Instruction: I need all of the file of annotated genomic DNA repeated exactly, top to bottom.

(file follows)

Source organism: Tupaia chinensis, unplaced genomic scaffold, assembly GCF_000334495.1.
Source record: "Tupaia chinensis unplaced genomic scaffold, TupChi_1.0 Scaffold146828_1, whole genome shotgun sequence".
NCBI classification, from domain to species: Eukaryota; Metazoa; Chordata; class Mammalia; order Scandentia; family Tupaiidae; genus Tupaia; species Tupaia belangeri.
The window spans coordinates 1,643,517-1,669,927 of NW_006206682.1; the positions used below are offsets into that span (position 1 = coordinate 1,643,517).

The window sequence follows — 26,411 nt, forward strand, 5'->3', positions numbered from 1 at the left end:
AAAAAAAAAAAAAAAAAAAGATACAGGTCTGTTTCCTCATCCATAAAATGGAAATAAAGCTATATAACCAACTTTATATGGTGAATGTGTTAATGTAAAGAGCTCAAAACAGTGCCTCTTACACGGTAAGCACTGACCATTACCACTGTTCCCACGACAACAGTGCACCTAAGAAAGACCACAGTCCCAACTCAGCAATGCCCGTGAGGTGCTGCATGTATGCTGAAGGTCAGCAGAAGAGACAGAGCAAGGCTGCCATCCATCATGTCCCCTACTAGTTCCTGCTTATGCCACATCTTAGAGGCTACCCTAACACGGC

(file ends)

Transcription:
Source organism: Tupaia chinensis, unplaced genomic scaffold, assembly GCF_000334495.1.
Source record: "Tupaia chinensis unplaced genomic scaffold, TupChi_1.0 Scaffold146828_1, whole genome shotgun sequence".
NCBI classification, from domain to species: Eukaryota; Metazoa; Chordata; class Mammalia; order Scandentia; family Tupaiidae; genus Tupaia; species Tupaia belangeri.
The window spans coordinates 1,643,517-1,669,927 of NW_006206682.1; the positions used below are offsets into that span (position 1 = coordinate 1,643,517).

The window sequence follows — 26,411 nt, forward strand, 5'->3', positions numbered from 1 at the left end:
AAAAAAAAAAAAAAAAAAAGATACAGGTCTGTTTCCTCATCCATAAAATGGAAATAAAGCTATATAACCAACTTTATATGGTGAATGTGTTAATGTAAAGAGCTCAAAACAGTGCCTCTTACACGGTAAGCACTGACCATTACCACTGTTCCCACGACAACAGTGCACCTAAGAAAGACCACAGTCCCAACTCAGCAATGCCCGTGAGGTGCTGCATGTATGCTGAAGGTCAGCAGAAGAGACAGAGCAAGGCTGCCATCCATCATGTCCCCTACTAGTTCCTGCTTATGCCACATCTTAGAGGCTACCCTAACACGGC